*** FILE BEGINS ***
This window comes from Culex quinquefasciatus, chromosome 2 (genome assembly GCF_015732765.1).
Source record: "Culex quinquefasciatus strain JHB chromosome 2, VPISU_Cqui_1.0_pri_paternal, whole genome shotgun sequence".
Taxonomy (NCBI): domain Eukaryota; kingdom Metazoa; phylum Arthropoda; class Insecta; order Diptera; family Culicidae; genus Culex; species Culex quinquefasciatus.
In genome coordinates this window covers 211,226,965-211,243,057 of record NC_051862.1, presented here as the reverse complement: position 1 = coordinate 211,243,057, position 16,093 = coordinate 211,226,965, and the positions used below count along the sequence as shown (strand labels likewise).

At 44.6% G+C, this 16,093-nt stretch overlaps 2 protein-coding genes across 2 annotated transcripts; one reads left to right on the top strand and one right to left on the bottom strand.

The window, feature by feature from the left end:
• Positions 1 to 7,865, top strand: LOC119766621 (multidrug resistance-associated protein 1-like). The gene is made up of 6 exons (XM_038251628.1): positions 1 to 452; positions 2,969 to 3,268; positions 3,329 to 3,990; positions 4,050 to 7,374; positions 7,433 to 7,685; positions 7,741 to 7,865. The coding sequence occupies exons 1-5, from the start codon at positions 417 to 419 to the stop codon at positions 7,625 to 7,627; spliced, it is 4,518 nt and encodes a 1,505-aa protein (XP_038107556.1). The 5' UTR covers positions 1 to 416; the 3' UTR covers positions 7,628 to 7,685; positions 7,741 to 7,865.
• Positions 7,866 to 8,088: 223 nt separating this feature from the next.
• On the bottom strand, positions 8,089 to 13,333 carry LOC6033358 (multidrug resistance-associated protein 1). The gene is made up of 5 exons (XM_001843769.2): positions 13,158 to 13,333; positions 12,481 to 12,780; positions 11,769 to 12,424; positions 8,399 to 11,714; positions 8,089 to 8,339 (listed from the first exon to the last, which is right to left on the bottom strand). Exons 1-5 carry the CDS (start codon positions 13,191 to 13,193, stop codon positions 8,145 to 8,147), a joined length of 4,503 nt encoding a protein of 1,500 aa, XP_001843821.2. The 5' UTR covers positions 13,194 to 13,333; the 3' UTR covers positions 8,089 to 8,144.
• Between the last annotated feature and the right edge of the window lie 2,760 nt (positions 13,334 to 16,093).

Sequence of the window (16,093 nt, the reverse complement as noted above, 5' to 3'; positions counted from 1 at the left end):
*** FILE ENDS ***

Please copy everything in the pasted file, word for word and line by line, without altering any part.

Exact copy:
This window comes from Culex quinquefasciatus, chromosome 2 (genome assembly GCF_015732765.1).
Source record: "Culex quinquefasciatus strain JHB chromosome 2, VPISU_Cqui_1.0_pri_paternal, whole genome shotgun sequence".
Taxonomy (NCBI): domain Eukaryota; kingdom Metazoa; phylum Arthropoda; class Insecta; order Diptera; family Culicidae; genus Culex; species Culex quinquefasciatus.
In genome coordinates this window covers 211,226,965-211,243,057 of record NC_051862.1, presented here as the reverse complement: position 1 = coordinate 211,243,057, position 16,093 = coordinate 211,226,965, and the positions used below count along the sequence as shown (strand labels likewise).

At 44.6% G+C, this 16,093-nt stretch overlaps 2 protein-coding genes across 2 annotated transcripts; one reads left to right on the top strand and one right to left on the bottom strand.

The window, feature by feature from the left end:
• Positions 1 to 7,865, top strand: LOC119766621 (multidrug resistance-associated protein 1-like). The gene is made up of 6 exons (XM_038251628.1): positions 1 to 452; positions 2,969 to 3,268; positions 3,329 to 3,990; positions 4,050 to 7,374; positions 7,433 to 7,685; positions 7,741 to 7,865. The coding sequence occupies exons 1-5, from the start codon at positions 417 to 419 to the stop codon at positions 7,625 to 7,627; spliced, it is 4,518 nt and encodes a 1,505-aa protein (XP_038107556.1). The 5' UTR covers positions 1 to 416; the 3' UTR covers positions 7,628 to 7,685; positions 7,741 to 7,865.
• Positions 7,866 to 8,088: 223 nt separating this feature from the next.
• On the bottom strand, positions 8,089 to 13,333 carry LOC6033358 (multidrug resistance-associated protein 1). The gene is made up of 5 exons (XM_001843769.2): positions 13,158 to 13,333; positions 12,481 to 12,780; positions 11,769 to 12,424; positions 8,399 to 11,714; positions 8,089 to 8,339 (listed from the first exon to the last, which is right to left on the bottom strand). Exons 1-5 carry the CDS (start codon positions 13,191 to 13,193, stop codon positions 8,145 to 8,147), a joined length of 4,503 nt encoding a protein of 1,500 aa, XP_001843821.2. The 5' UTR covers positions 13,194 to 13,333; the 3' UTR covers positions 8,089 to 8,144.
• Between the last annotated feature and the right edge of the window lie 2,760 nt (positions 13,334 to 16,093).

Sequence of the window (16,093 nt, the reverse complement as noted above, 5' to 3'; positions counted from 1 at the left end):